Brown was released by the Pittsburgh Steelers in January 2020 after a productive nine-year tenure where he earned seven Pro Bowl nods amid misconduct allegations. Despite this, the Las Vegas Raiders signed him, but it was not to be. Brown never even played a game for the Raiders, ending in Brown requesting his release to his 6.1 million followers on Instagram. Soon after, quarterback Tom Brady lobbied for the New England Patriots to acquire Brown. Brown appeared in one game before he was cut as further allegations came up, including one from his athletic trainer in 2019 and another from an artist in 2017, to which Brown responded by texting a photo of the accusers’ children to her. A rational person would begin to sense a pattern, but it turns out that the NFL was willing to give Brown a fourth chance. Brown won a Super Bowl with the Buccaneers and was a consistent member of the Tampa Bay offense.
This season, however, the saga has continued. First, Brown lied about his vaccination status, leading to a three-game suspension. Then, in a Week 17 matchup against the New York Jets, Brown took off his uniform, riled up the crowd, and ran off the field. This happened while Brady and the Bucs offense were getting ready to run a play. Tampa Bay Head Coach Bruce Arians in his postgame conference said that Brown was no longer a Buc. If this was indeed finally the last time Antonio Brown stepped onto the field on a Sunday, let it be a cautionary tale to the league and to sports in general. Football fans, while disapproving of Brown’s conduct, found it in their hearts to forgive Brown because of his achievements as a player. In fact, they may do it again. Regardless, by turning a blind eye to misconduct and violence of its athletes, the NFL has only tarnished its own reputation.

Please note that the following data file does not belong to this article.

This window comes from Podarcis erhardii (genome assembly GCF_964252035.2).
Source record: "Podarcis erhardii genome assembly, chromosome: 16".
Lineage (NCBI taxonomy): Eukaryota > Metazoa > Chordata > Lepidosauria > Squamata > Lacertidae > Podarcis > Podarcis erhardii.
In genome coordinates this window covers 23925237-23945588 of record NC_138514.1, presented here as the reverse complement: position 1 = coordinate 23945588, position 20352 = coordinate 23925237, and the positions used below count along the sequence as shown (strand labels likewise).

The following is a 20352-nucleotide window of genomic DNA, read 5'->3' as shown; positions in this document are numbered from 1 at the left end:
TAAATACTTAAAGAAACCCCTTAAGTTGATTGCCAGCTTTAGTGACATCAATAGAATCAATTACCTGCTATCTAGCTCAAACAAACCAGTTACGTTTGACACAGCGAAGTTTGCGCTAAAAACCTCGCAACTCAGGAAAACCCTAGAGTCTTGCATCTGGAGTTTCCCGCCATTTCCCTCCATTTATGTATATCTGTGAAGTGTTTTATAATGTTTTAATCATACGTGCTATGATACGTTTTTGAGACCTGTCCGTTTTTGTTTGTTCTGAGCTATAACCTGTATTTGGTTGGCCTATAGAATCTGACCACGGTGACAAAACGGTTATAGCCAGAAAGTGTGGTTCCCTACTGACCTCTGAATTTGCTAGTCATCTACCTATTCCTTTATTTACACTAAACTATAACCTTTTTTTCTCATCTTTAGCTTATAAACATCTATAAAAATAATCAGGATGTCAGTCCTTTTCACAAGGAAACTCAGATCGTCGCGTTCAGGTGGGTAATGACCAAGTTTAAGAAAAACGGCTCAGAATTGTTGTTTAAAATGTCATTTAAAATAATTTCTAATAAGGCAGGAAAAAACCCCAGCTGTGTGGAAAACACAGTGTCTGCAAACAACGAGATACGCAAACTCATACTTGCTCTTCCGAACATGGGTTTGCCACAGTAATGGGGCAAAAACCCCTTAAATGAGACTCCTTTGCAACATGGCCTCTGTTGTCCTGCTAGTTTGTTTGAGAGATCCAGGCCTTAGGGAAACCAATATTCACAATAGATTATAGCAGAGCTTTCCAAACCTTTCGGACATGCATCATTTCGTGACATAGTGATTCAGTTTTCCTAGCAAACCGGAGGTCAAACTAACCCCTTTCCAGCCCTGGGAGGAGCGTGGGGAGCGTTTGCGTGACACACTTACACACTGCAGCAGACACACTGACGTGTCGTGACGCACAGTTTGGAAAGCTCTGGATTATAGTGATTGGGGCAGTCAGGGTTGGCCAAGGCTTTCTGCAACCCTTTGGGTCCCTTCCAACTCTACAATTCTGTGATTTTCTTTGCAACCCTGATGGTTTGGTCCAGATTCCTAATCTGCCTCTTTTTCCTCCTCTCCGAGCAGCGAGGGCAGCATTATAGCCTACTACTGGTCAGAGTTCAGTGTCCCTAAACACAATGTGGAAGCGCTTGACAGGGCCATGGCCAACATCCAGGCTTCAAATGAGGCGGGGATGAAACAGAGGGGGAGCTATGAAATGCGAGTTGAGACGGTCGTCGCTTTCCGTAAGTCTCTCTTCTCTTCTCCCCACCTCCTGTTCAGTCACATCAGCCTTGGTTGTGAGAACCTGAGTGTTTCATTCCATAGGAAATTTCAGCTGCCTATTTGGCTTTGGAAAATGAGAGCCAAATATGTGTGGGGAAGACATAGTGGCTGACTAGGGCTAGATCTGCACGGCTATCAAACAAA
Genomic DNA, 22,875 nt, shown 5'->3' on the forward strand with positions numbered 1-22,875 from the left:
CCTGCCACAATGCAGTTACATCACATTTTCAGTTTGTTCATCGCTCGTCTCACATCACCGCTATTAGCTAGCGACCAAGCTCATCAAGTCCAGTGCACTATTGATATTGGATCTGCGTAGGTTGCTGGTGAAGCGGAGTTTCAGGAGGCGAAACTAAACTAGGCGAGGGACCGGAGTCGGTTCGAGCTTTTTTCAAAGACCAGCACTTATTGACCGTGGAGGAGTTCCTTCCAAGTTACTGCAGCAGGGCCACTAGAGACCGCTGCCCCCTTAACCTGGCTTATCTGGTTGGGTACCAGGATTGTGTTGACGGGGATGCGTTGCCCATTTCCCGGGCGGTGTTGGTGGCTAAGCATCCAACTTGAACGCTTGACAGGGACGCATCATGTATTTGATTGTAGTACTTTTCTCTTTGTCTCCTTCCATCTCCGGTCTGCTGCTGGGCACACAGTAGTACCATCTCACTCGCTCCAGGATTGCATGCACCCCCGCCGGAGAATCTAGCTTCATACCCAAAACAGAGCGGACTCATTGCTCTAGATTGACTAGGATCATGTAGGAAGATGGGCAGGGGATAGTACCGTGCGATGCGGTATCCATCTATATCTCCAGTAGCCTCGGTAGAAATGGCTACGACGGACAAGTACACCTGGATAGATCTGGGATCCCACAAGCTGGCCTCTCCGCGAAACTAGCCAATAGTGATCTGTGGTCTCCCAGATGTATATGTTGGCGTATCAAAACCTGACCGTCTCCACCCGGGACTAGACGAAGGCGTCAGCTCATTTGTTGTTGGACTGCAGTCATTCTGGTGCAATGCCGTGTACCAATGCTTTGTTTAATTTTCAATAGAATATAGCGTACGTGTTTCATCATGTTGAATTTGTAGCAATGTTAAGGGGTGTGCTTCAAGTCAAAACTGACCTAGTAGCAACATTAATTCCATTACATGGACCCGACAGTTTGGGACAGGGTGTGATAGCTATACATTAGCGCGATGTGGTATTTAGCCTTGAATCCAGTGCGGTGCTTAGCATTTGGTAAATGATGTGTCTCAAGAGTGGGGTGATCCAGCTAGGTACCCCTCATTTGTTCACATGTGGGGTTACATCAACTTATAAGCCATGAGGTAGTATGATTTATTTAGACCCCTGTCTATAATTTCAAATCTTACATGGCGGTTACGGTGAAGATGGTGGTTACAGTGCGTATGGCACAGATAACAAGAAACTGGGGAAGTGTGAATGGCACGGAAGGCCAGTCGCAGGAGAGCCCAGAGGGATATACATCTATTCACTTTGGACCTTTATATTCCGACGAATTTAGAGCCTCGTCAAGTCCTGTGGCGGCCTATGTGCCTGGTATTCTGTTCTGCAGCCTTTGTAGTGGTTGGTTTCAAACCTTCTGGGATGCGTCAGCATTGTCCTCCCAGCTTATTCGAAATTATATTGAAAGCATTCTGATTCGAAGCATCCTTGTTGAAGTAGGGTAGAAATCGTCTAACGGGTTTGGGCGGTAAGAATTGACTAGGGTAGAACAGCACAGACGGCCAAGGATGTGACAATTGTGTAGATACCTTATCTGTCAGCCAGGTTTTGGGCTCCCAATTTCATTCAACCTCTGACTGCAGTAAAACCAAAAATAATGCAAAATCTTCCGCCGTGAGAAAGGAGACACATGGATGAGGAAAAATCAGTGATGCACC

The NBA is a rare example of a league that has been run right. Contributing to this is the fact that, out of the four major American sports leagues, the NBA has the most diverse fanbase. Fifty percent of the fan base is Black or Latino, while 46 percent is white. This has created a climate in which players are more comfortable making their voices heard and pushing their causes for social justice. In the NBA Bubble, for instance, Los Angeles Clippers forward Paul George and the Milwaukee Bucks sparked a boycott of sports games in the wake of the shooting of Jacob Blake. This boycott extended to all other games in the NBA as well as many other sports leagues with games slated for that day. NBA players also regularly wear shoes that show support for various social justice causes.
NBA commissioner Adam Silver stands alone from the other commissioners of major North American sports. While the NFL’s Roger Goodell is booed wherever he goes, Silver has earned the respect of fans and players alike. The commissioner’s job is to run the league, and whoever runs it sets the tone for the league. Goodell is known for implementing a “No Fun League,” one without fun celebrations and without good-natured taunting. More importantly, while Goodell has often been lax with cases of domestic violence or other social issues, Silver has taken a hard line. In 2014, Silver banned Los Angeles Clippers owner Donald Sterling from the sport of basketball after multiple racist comments he made to his girlfriend were disclosed.
Until sports leagues take a good look at their policies, athletes, and front offices, issues such as domestic violence, political polarization, and racism will only continue to fester. Let’s make sports a refuge from politics and discrimination again, and let the athletes who deserve to play, play.